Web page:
A lifting frame is being used to hoist and lower the slabs into place during initial exploratory excavations to see if the void-filling process would work. This photograph was taken through the plastic-covered observation window.

For your information:
Initial support means the project meets HLF criteria for funding and HLF believes the project has potential to deliver high-quality benefits and value for Lottery money.

The application was in competition with other supportable projects, so a first-round pass is an endorsement of outline proposals. Having been awarded a first-round pass, the project now has up to two years to submit fully developed proposals to secure a firm award.
About Bath Abbey
:

Bath Abbey is a flourishing Church of England parish church which technically serves a small city centre parish (Bath Abbey with St James). This parish has a small residential population and primarily consists of commercial properties; most of the regular congregation and the 565 people on the electoral roll live in other parishes or come from outside the city of Bath.

The Abbey holds daily services of morning or evening prayer or Holy Communion, and the standard pattern of Sunday worship is for five daily services attended on average by 600 people. Special services at Advent, Christmas and Easter are well attended; and many local organisations hold annual services in the abbey.

The Abbey has four choirs: Men’s, Boys’ and Girls’ choirs support worship in services; whilst Melody Makers is a choir for younger children which performs in concerts in the abbey once a term and at other events in and around Bath.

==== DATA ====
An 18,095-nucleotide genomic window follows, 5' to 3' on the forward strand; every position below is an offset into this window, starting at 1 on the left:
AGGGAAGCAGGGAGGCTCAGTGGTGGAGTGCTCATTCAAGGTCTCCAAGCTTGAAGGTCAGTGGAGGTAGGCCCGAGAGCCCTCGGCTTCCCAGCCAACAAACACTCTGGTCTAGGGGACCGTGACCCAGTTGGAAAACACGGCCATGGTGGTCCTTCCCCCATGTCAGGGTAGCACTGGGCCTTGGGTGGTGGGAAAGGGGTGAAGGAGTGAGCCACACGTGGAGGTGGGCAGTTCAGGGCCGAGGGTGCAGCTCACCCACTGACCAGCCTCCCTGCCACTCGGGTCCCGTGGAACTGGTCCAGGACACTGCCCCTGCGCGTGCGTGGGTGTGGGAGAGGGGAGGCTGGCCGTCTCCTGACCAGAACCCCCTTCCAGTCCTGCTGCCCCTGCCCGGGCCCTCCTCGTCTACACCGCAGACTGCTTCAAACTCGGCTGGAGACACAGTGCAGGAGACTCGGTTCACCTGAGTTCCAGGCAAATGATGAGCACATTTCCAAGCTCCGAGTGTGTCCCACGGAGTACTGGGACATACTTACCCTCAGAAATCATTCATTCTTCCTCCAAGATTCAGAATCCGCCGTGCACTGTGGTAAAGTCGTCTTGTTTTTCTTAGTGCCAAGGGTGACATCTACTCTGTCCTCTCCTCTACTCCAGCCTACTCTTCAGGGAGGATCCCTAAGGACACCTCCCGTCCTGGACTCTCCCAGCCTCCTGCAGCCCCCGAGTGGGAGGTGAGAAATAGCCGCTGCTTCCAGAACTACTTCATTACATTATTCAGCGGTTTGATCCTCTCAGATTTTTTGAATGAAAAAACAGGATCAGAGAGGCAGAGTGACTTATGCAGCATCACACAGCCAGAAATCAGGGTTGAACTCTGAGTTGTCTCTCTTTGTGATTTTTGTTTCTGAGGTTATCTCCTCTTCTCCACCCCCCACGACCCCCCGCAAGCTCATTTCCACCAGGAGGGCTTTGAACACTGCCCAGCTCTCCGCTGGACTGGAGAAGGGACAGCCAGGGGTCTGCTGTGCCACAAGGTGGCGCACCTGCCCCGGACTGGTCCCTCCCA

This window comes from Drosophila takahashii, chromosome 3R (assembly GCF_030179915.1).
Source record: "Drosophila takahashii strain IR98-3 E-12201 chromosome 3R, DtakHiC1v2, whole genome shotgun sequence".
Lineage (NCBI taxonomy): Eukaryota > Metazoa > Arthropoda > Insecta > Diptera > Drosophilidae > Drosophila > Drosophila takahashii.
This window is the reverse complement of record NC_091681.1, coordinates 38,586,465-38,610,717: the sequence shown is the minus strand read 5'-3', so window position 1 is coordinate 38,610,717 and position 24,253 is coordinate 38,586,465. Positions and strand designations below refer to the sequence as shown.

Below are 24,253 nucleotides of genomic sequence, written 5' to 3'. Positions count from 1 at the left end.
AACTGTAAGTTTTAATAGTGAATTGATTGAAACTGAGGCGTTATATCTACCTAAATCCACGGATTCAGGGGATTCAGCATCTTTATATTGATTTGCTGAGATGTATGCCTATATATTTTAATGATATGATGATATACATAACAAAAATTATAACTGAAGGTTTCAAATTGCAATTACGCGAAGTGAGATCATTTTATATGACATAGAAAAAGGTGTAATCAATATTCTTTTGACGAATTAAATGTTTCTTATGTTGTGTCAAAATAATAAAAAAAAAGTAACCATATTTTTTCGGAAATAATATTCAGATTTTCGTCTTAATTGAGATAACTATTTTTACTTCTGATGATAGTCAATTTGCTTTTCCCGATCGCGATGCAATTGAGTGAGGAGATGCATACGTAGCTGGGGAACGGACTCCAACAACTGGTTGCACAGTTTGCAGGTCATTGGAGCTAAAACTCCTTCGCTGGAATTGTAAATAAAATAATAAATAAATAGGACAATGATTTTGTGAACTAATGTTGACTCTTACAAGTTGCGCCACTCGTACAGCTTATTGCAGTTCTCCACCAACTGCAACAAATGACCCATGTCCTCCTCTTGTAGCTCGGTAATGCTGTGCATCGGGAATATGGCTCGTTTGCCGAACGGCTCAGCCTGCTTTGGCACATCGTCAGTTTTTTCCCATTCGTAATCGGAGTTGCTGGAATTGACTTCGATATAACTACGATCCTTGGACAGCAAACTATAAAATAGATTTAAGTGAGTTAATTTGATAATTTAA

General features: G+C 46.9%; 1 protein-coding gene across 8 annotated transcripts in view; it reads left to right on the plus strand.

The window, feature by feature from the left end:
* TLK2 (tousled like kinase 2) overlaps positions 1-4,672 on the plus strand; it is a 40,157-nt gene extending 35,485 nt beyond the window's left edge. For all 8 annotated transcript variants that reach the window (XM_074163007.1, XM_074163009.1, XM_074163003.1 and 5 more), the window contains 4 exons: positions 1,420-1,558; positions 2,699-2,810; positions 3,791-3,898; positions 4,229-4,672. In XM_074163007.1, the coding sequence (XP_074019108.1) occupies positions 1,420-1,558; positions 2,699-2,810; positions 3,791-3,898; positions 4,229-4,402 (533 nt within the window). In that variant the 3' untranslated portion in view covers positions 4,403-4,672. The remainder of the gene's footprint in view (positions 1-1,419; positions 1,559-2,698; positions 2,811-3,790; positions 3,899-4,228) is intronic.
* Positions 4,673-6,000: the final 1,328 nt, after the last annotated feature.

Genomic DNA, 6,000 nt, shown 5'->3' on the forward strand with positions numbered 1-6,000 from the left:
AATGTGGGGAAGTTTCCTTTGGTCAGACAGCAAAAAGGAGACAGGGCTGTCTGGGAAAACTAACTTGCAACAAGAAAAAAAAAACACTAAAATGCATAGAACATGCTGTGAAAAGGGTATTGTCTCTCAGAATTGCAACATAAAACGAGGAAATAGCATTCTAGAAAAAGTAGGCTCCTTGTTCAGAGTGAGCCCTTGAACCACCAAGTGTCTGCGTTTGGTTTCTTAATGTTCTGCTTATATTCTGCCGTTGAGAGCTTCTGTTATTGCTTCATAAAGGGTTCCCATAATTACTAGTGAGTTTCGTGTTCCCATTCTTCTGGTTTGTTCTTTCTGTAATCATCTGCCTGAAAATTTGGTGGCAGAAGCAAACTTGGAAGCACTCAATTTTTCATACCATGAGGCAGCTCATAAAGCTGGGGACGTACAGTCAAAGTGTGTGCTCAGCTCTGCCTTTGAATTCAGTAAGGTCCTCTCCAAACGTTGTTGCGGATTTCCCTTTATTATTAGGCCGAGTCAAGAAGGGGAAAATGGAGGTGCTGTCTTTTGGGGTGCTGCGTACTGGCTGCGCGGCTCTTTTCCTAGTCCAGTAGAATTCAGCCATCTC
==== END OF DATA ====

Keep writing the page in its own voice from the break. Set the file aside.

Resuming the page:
The Abbey runs a successful Schools Singing Programme, an outreach activity which supports singing within local schools and holds regular workshops and concerts in the abbey.

The Abbey welcomes approximately 400,000 visitors annually and is open daily all year round; many of these visitors being families and school parties. Apart from being a place of prayer, worship, weddings and funerals, the abbey has an important role as a visitor destination, a performance space (for audiences anywhere between 10 and 1,000), a general civic space and an exhibition space.
About the Footprint Project:

Bath Abbey Footprint is a transformative programme of capital works, interpretation, collections care and sustainable energy, provoked by the urgent need to repair and renew the Abbey’s collapsing historic floor. It aims to meet the worshipping needs of the community in this age and for years to come, and to develop the facilities to support and enhance the Abbey’s service to the city.
The Footprint project will accomplish this by:
Reducing Impact – stabilising the floor foundation, renewing its surface, and using the unique hot springs as a source of energy
Enlarging Capacity – fulfilling the Abbey as a place of congregation, equal access and hospitality
Retelling an Ancient Story – recording and interpreting the long history of the abbey site and this iconic church for millions of visitors
Becoming a People and Place Fully Alive – supporting everyone in recognising what is valuable – individually, communally, and globally